However, the implementation pattern belies that understanding: the source context is not necessarily responsible for the message to the “stale context”. Any selector posted to the NotificationCenter for the NSManagedObjectContextDidSaveNotification could be the source for the update, as the notification itself comes from the persistent store. A recommended pattern is for the thread responsible for committing the changes add/remove itself as an observer immediately around the save, as shown below.

NSNotificationCenter.defaultCenter().addObserver(self,selector: "notifySiblingContext:", name:NSManagedObjectContextDidSaveNotification, object: context)

NSNotificationCenter.defaultCenter().removeObserver( self, name:NSManagedObjectContextDidSaveNotification, object: context)

Where notifySiblingContext is the function that updates the stale context(s).

@objc func notifySiblingContext(notification: NSNotification){

In summary, the context performing holding the modified objects and initiating the save, should be set to NSMergeByPropertyStoreTrumpMergePolicy, while the context receiving the update should be set to the complementary NSMergeByPropertyStoreTrumpMergePolicy. The processing of the updates is effected by adding/removing the updating process as a context store observer immediately around the save. 

Notification of a successful save kicks off the update process for the sibling context(s).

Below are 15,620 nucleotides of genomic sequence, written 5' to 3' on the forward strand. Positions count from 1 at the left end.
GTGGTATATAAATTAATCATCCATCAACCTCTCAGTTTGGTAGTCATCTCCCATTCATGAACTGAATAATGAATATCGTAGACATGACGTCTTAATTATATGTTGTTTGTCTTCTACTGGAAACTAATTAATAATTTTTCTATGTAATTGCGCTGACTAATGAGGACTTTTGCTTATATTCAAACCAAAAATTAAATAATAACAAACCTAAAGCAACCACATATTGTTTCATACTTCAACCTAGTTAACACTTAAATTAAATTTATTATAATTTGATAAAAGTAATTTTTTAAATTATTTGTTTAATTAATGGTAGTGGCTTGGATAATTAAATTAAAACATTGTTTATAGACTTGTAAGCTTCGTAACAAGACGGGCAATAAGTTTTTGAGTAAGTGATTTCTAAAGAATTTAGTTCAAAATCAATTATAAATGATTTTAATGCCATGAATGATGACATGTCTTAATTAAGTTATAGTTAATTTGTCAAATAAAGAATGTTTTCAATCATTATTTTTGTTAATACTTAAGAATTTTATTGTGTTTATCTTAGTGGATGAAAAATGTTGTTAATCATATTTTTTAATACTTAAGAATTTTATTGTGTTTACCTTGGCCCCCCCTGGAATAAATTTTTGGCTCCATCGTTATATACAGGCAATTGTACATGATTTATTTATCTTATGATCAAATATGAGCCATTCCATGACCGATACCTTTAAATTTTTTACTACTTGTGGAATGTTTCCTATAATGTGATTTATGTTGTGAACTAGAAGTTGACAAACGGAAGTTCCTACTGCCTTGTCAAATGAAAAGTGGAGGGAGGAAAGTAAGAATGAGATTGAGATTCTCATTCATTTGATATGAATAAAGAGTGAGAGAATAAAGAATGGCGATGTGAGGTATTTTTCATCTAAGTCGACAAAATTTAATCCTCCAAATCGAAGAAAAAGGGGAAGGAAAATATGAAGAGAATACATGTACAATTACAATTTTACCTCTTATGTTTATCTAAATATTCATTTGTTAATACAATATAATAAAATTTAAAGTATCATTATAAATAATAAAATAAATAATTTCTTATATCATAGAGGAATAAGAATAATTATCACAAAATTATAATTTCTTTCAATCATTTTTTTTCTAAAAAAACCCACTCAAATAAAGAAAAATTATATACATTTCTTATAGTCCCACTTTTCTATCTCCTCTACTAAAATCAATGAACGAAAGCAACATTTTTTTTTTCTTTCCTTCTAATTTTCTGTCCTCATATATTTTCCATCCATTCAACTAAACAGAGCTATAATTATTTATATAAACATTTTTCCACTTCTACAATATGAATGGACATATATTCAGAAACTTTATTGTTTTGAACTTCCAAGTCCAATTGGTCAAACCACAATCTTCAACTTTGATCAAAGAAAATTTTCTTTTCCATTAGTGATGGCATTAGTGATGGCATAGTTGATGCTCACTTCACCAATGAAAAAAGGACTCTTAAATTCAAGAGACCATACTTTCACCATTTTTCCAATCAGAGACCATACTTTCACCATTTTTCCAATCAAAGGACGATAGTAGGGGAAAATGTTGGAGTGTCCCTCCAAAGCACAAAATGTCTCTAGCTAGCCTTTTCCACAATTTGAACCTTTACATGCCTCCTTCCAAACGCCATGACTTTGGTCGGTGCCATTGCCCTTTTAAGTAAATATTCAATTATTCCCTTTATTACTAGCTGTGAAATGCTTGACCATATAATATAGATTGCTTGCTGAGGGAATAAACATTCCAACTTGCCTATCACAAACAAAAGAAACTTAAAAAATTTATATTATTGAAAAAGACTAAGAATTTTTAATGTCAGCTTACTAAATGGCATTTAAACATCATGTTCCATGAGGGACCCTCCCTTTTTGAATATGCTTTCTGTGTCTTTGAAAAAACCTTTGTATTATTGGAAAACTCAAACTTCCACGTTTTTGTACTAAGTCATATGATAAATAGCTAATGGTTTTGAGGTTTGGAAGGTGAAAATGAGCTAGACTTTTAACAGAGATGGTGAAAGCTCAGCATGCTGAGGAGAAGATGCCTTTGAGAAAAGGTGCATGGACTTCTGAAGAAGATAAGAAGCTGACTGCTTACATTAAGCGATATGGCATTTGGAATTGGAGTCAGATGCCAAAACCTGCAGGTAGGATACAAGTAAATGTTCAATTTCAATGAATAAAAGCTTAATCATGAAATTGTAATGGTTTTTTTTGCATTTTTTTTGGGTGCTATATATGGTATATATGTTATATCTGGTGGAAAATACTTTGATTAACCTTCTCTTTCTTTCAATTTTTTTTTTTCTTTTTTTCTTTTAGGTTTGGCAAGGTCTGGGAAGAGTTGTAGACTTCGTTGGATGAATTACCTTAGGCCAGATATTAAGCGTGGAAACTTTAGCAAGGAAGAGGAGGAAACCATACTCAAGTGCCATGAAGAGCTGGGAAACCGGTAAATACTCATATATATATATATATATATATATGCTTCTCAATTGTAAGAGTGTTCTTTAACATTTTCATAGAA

Debugging tip: If the merge doesn't appear to doing anything, check that the context getting the mergeChangesFromContextDidSaveNotification message is the same as the context you're observing.

Friday, June 26, 2015

Java: Leak, or Memory Pressure?

I recently encountered a memory allocation issue that I hadn’t seen before in (many) years of programming in GC languages (primarily Lisp/Java). The initial indication of a problem occurred a few months ago when a long running process (fetch data from web service, store data in mysql db, analyze data, store results in mysql) ran into a GC overhead error:

java.lang.OutOfMemoryError: GC overhead limit exceeded
running with a -Xmx ~ 200M. 

I did some profiling, found a few leaks, but couldn’t make the problem disappear. I also looked at it again in Netbeans, profiling recording the allocation stack trace. Although I did find a leak caused by some of my Hibernate query constructs (repetitively generating a string rather than using a named query), a complete diagnosis evaded me.

This week, as part of optimizing the process for final hosting on AWS, I revisited the issue: tightening the memory allocation to more quickly induce failure, and watching the GC logs. The GC logs yielded this surprising result: